Policy Letter

POGO and Allies Urge Senate to Uphold Transparency Measures

September 26, 2013

Senator Ron Wyden

Chairman, Comm. on Energy & Na. Resources

304 Dirksen Senate Building

Washington D.C. 20510

Senator Lisa Murkowski

Ranking Member, Comm. on Energy & Na. Resources

304 Dirksen Senate Building

Washington D.C. 20510

Dear Chairman Wyden and Ranking-Senator Murkowski;

As the Senate Committee on Energy and Natural Resources considers S.812, legislation to codify the U.S.-Mexico Transboundary Hydrocarbon Agreement ("U.S.-Mexico THA"), we, the undersigned member organizations of the Publish What You Pay Coalition (PWYP), want to express our appreciation to you for only including the provisions essential to codify the U.S.-Mexico THA. As you are aware, the House of Representatives included unnecessary anti-transparency language that would provide exemptions from compliance with disclosures mandated by the Cardin-Lugar Extractives Transparency Amendment (Section 1504 of the Dodd-Frank Act). To be clear, none of the signatory groups to this letter opposes the approval of the U.S.-Mexico THA.

Cardin-Lugar requires companies to report on a country-by-country basis all payments made to the U.S. and foreign governments for oil, gas and mining. It is supported by investors comprising over $5.6 trillion in assets under management, as well as faith, anti-corruption, human rights, development and transparency groups in the U.S. and around the world. It is also part of U.S. energy security strategy and multilateral foreign policy. Cardin-Lugar disclosures will increase transparency in extractive development, fostering stable investment and operating environments for U.S. companies, and providing investors with high-quality, consistent, regular information for assessing companies’ risk exposure in oil, gas and mineral-rich countries. Transparency will also increase government accountability in these countries, which is critical to the U.S. foreign policy objective of reducing extreme poverty by combating corruption, fraud and waste in resource-rich developing countries, and ending the “resource-curse.”

We urge you to note that in a ‘Statement of Administration Policy’ relating to HR.1613, clearly says “…the Administration strongly objects to exempting actions taken by public companies in accordance with transboundary hydrocarbon agreements from requirements under section 1504 of the Dodd-Frank Act and the Securities and Exchange Commission's Natural Resource Extraction Disclosure Rule. As a practical matter, this provision would waive the requirement for the disclosure of any payments made by resource extraction companies to the United States or foreign governments in accordance with a transboundary hydrocarbon agreement. The provision directly and negatively impacts U.S. efforts to increase transparency and accountability, particularly in the oil, gas, and minerals sectors.”[1]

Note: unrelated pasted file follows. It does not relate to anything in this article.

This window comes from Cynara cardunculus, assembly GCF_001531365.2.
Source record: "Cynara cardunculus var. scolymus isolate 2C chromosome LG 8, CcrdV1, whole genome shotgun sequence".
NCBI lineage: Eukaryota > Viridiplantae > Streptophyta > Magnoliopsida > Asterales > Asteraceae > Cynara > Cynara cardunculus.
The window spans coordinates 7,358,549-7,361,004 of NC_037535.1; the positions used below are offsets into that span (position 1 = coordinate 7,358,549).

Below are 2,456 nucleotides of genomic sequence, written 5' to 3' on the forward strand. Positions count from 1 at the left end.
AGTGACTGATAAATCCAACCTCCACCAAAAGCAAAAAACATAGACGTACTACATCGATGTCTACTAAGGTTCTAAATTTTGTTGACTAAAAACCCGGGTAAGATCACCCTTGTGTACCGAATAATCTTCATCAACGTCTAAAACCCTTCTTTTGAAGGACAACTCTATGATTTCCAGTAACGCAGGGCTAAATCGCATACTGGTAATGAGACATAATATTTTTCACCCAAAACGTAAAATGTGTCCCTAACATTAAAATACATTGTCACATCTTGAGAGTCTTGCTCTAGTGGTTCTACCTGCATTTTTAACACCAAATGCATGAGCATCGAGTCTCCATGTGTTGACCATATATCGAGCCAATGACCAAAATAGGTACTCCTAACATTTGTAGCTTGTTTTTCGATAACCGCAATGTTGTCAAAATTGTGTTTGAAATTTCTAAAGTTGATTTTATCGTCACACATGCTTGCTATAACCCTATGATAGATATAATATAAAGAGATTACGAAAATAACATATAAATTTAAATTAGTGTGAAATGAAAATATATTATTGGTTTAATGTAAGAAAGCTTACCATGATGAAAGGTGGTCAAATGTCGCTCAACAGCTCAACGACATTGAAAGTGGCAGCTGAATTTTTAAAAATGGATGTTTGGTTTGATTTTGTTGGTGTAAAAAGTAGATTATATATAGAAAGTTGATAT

While oil and gas drilling in the Outer Continental Shelf (OCS) is dependent on international agreements for sharing revenues from the hydrocarbon deposits that straddle our maritime borders, we believe that implementing the agreement between Presidents Obama and Calderon does not require exemptions from Cardin-Lugar disclosures. The U.S. Department of State, which negotiated and finalized the agreement 18 months after the passage of Cardin-Lugar, has given no indication that such a conflict exists between the full U.S. disclosure regime and the terms of the agreement. In fact, Ambassador Carlos Pascual, Special Envoy and Coordinator for International Energy Affairs for Energy Affairs, made no mention of it when he testified before the House Natural Resources Committee[2] and the House Foreign Affairs Subcommittee on the Western Hemisphere.[3]